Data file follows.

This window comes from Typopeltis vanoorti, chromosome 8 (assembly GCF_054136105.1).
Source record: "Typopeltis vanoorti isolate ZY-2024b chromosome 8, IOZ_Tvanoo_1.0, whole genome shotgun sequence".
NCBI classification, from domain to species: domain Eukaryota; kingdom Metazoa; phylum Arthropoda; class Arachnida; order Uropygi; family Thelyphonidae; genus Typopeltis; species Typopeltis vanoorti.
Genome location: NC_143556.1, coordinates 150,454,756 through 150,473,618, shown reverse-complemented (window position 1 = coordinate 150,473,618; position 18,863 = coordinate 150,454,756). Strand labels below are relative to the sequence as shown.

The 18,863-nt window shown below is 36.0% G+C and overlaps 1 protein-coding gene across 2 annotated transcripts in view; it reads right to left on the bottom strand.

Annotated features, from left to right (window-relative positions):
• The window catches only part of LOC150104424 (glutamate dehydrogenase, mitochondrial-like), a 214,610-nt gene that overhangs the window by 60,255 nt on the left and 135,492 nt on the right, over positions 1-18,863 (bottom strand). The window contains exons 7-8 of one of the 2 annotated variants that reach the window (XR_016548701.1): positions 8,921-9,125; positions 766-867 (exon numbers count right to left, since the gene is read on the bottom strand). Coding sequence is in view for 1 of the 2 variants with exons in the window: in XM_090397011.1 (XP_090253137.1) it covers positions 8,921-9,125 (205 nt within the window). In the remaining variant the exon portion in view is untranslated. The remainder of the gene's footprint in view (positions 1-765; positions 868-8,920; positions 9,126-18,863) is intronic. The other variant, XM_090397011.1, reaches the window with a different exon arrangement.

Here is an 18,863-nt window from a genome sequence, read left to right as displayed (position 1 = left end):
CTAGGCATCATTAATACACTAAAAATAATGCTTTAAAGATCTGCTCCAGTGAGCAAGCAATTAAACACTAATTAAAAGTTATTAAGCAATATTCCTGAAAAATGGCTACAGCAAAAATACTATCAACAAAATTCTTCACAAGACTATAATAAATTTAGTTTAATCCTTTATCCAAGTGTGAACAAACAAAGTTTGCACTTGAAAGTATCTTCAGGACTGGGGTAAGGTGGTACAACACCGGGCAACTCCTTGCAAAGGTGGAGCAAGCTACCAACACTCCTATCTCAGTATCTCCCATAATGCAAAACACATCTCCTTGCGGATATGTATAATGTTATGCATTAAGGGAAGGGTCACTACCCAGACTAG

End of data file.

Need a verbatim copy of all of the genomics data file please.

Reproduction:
This window comes from Typopeltis vanoorti, chromosome 8 (assembly GCF_054136105.1).
Source record: "Typopeltis vanoorti isolate ZY-2024b chromosome 8, IOZ_Tvanoo_1.0, whole genome shotgun sequence".
NCBI classification, from domain to species: domain Eukaryota; kingdom Metazoa; phylum Arthropoda; class Arachnida; order Uropygi; family Thelyphonidae; genus Typopeltis; species Typopeltis vanoorti.
Genome location: NC_143556.1, coordinates 150,454,756 through 150,473,618, shown reverse-complemented (window position 1 = coordinate 150,473,618; position 18,863 = coordinate 150,454,756). Strand labels below are relative to the sequence as shown.

The 18,863-nt window shown below is 36.0% G+C and overlaps 1 protein-coding gene across 2 annotated transcripts in view; it reads right to left on the bottom strand.

Annotated features, from left to right (window-relative positions):
• The window catches only part of LOC150104424 (glutamate dehydrogenase, mitochondrial-like), a 214,610-nt gene that overhangs the window by 60,255 nt on the left and 135,492 nt on the right, over positions 1-18,863 (bottom strand). The window contains exons 7-8 of one of the 2 annotated variants that reach the window (XR_016548701.1): positions 8,921-9,125; positions 766-867 (exon numbers count right to left, since the gene is read on the bottom strand). Coding sequence is in view for 1 of the 2 variants with exons in the window: in XM_090397011.1 (XP_090253137.1) it covers positions 8,921-9,125 (205 nt within the window). In the remaining variant the exon portion in view is untranslated. The remainder of the gene's footprint in view (positions 1-765; positions 868-8,920; positions 9,126-18,863) is intronic. The other variant, XM_090397011.1, reaches the window with a different exon arrangement.

Here is an 18,863-nt window from a genome sequence, read left to right as displayed (position 1 = left end):
CTAGGCATCATTAATACACTAAAAATAATGCTTTAAAGATCTGCTCCAGTGAGCAAGCAATTAAACACTAATTAAAAGTTATTAAGCAATATTCCTGAAAAATGGCTACAGCAAAAATACTATCAACAAAATTCTTCACAAGACTATAATAAATTTAGTTTAATCCTTTATCCAAGTGTGAACAAACAAAGTTTGCACTTGAAAGTATCTTCAGGACTGGGGTAAGGTGGTACAACACCGGGCAACTCCTTGCAAAGGTGGAGCAAGCTACCAACACTCCTATCTCAGTATCTCCCATAATGCAAAACACATCTCCTTGCGGATATGTATAATGTTATGCATTAAGGGAAGGGTCACTACCCAGACTAG